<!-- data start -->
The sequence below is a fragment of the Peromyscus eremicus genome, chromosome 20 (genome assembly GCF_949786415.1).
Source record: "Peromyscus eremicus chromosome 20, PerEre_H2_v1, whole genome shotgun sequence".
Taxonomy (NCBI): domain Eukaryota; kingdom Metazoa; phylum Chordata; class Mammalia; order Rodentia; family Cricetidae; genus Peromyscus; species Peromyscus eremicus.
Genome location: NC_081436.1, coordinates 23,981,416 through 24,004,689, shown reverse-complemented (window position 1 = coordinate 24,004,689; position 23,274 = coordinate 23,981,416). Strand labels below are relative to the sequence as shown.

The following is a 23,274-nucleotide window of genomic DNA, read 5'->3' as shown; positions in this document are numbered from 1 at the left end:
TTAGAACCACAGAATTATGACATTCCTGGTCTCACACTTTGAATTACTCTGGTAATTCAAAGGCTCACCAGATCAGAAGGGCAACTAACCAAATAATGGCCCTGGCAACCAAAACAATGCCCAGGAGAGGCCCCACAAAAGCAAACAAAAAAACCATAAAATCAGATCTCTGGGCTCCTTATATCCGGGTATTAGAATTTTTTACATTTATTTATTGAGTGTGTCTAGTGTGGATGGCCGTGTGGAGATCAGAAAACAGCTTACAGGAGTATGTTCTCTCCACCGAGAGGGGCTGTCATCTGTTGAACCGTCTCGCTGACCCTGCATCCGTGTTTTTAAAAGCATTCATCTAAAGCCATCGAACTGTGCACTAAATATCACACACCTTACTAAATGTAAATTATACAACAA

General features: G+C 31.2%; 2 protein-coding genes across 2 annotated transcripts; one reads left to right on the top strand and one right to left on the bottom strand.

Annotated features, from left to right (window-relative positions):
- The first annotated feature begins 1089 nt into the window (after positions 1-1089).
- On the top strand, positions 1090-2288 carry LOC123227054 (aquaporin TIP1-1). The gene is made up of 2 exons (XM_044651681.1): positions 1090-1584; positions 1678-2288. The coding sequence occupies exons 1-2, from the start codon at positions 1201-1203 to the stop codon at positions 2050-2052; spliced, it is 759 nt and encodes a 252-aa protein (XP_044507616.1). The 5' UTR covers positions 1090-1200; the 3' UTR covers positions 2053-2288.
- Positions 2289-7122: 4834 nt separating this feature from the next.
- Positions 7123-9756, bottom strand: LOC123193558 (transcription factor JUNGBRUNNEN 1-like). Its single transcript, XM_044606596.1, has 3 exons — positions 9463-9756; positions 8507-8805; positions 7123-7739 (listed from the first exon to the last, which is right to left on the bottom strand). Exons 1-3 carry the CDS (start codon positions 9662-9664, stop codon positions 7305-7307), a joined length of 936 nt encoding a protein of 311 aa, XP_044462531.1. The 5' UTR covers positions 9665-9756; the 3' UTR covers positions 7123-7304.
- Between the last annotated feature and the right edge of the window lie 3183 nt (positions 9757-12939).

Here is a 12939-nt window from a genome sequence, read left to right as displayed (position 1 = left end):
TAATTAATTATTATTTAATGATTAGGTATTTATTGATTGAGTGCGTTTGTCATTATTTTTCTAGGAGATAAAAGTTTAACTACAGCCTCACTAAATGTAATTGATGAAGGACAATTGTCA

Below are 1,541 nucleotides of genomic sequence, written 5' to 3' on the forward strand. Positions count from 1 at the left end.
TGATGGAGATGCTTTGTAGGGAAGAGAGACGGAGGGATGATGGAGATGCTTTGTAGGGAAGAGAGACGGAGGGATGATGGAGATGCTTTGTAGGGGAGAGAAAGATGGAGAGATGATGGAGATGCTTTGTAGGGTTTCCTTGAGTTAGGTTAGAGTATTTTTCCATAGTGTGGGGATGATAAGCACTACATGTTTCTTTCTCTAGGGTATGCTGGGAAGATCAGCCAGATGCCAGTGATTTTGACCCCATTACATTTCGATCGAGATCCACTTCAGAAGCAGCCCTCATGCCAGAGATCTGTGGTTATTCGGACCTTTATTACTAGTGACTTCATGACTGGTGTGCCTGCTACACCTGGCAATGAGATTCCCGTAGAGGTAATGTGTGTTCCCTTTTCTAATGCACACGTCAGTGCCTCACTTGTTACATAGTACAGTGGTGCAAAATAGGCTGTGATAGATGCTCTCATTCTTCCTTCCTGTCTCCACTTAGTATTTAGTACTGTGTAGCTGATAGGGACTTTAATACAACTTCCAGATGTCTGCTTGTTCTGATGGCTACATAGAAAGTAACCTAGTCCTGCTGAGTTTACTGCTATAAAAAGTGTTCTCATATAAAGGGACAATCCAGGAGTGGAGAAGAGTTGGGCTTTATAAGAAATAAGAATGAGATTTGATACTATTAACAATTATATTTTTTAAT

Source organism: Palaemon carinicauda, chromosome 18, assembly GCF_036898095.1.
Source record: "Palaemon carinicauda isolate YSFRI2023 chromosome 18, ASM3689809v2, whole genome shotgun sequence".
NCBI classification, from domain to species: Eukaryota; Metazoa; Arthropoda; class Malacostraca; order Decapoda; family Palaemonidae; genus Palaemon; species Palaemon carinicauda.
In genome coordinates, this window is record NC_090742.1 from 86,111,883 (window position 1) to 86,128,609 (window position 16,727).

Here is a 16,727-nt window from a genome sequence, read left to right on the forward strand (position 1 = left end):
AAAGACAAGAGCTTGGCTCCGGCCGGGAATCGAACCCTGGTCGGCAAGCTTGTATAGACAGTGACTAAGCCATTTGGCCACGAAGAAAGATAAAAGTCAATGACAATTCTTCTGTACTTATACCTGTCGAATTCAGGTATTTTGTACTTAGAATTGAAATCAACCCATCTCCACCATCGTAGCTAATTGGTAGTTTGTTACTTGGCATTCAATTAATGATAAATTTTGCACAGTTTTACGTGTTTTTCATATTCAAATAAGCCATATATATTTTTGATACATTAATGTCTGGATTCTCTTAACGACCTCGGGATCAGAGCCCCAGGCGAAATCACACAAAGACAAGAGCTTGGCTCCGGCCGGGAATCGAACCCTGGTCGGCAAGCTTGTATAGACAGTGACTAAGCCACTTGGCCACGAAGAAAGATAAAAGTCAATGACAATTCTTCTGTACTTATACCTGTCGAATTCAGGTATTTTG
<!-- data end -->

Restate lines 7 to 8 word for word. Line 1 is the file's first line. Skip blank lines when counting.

General features: G+C 31.2%; 2 protein-coding genes across 2 annotated transcripts; one reads left to right on the top strand and one right to left on the bottom strand.

Annotated features, from left to right (window-relative positions):